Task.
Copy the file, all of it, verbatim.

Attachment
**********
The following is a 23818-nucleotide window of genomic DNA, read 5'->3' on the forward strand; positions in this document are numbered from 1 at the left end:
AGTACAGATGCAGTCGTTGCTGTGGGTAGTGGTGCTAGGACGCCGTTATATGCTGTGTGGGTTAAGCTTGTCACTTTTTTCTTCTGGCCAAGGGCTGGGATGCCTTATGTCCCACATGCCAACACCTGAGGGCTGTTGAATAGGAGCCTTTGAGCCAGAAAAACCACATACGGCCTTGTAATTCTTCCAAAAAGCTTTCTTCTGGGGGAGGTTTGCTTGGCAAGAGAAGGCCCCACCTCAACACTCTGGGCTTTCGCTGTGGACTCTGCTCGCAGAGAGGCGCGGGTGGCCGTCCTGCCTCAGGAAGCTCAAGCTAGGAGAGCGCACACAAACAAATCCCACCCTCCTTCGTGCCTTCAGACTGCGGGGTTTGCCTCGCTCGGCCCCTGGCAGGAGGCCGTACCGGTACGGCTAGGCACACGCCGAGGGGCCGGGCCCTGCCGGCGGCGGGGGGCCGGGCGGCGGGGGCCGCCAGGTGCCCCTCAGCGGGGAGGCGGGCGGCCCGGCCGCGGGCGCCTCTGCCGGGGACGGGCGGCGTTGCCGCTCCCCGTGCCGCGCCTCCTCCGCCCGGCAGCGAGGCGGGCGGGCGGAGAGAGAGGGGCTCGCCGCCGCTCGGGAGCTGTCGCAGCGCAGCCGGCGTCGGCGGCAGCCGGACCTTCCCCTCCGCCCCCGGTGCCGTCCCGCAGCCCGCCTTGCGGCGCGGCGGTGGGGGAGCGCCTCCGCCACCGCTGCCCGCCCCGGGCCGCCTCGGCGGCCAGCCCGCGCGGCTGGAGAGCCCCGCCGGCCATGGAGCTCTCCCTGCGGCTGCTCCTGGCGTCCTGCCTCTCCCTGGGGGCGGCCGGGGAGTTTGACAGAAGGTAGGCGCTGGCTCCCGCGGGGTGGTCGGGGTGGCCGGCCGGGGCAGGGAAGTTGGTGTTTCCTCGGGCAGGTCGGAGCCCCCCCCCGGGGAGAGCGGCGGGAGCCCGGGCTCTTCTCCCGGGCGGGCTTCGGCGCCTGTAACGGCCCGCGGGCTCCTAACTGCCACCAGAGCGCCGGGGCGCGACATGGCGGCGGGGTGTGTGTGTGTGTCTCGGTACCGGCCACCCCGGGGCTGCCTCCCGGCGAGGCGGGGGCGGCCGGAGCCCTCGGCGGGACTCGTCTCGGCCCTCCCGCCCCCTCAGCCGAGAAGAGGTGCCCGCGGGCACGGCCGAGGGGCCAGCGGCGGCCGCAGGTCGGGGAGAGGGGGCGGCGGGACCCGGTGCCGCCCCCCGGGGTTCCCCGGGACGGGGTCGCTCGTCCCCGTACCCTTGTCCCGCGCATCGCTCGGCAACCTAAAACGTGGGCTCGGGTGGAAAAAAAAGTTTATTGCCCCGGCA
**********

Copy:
The following is a 23818-nucleotide window of genomic DNA, read 5'->3' on the forward strand; positions in this document are numbered from 1 at the left end:
AGTACAGATGCAGTCGTTGCTGTGGGTAGTGGTGCTAGGACGCCGTTATATGCTGTGTGGGTTAAGCTTGTCACTTTTTTCTTCTGGCCAAGGGCTGGGATGCCTTATGTCCCACATGCCAACACCTGAGGGCTGTTGAATAGGAGCCTTTGAGCCAGAAAAACCACATACGGCCTTGTAATTCTTCCAAAAAGCTTTCTTCTGGGGGAGGTTTGCTTGGCAAGAGAAGGCCCCACCTCAACACTCTGGGCTTTCGCTGTGGACTCTGCTCGCAGAGAGGCGCGGGTGGCCGTCCTGCCTCAGGAAGCTCAAGCTAGGAGAGCGCACACAAACAAATCCCACCCTCCTTCGTGCCTTCAGACTGCGGGGTTTGCCTCGCTCGGCCCCTGGCAGGAGGCCGTACCGGTACGGCTAGGCACACGCCGAGGGGCCGGGCCCTGCCGGCGGCGGGGGGCCGGGCGGCGGGGGCCGCCAGGTGCCCCTCAGCGGGGAGGCGGGCGGCCCGGCCGCGGGCGCCTCTGCCGGGGACGGGCGGCGTTGCCGCTCCCCGTGCCGCGCCTCCTCCGCCCGGCAGCGAGGCGGGCGGGCGGAGAGAGAGGGGCTCGCCGCCGCTCGGGAGCTGTCGCAGCGCAGCCGGCGTCGGCGGCAGCCGGACCTTCCCCTCCGCCCCCGGTGCCGTCCCGCAGCCCGCCTTGCGGCGCGGCGGTGGGGGAGCGCCTCCGCCACCGCTGCCCGCCCCGGGCCGCCTCGGCGGCCAGCCCGCGCGGCTGGAGAGCCCCGCCGGCCATGGAGCTCTCCCTGCGGCTGCTCCTGGCGTCCTGCCTCTCCCTGGGGGCGGCCGGGGAGTTTGACAGAAGGTAGGCGCTGGCTCCCGCGGGGTGGTCGGGGTGGCCGGCCGGGGCAGGGAAGTTGGTGTTTCCTCGGGCAGGTCGGAGCCCCCCCCCGGGGAGAGCGGCGGGAGCCCGGGCTCTTCTCCCGGGCGGGCTTCGGCGCCTGTAACGGCCCGCGGGCTCCTAACTGCCACCAGAGCGCCGGGGCGCGACATGGCGGCGGGGTGTGTGTGTGTGTCTCGGTACCGGCCACCCCGGGGCTGCCTCCCGGCGAGGCGGGGGCGGCCGGAGCCCTCGGCGGGACTCGTCTCGGCCCTCCCGCCCCCTCAGCCGAGAAGAGGTGCCCGCGGGCACGGCCGAGGGGCCAGCGGCGGCCGCAGGTCGGGGAGAGGGGGCGGCGGGACCCGGTGCCGCCCCCCGGGGTTCCCCGGGACGGGGTCGCTCGTCCCCGTACCCTTGTCCCGCGCATCGCTCGGCAACCTAAAACGTGGGCTCGGGTGGAAAAAAAAGTTTATTGCCCCGGCA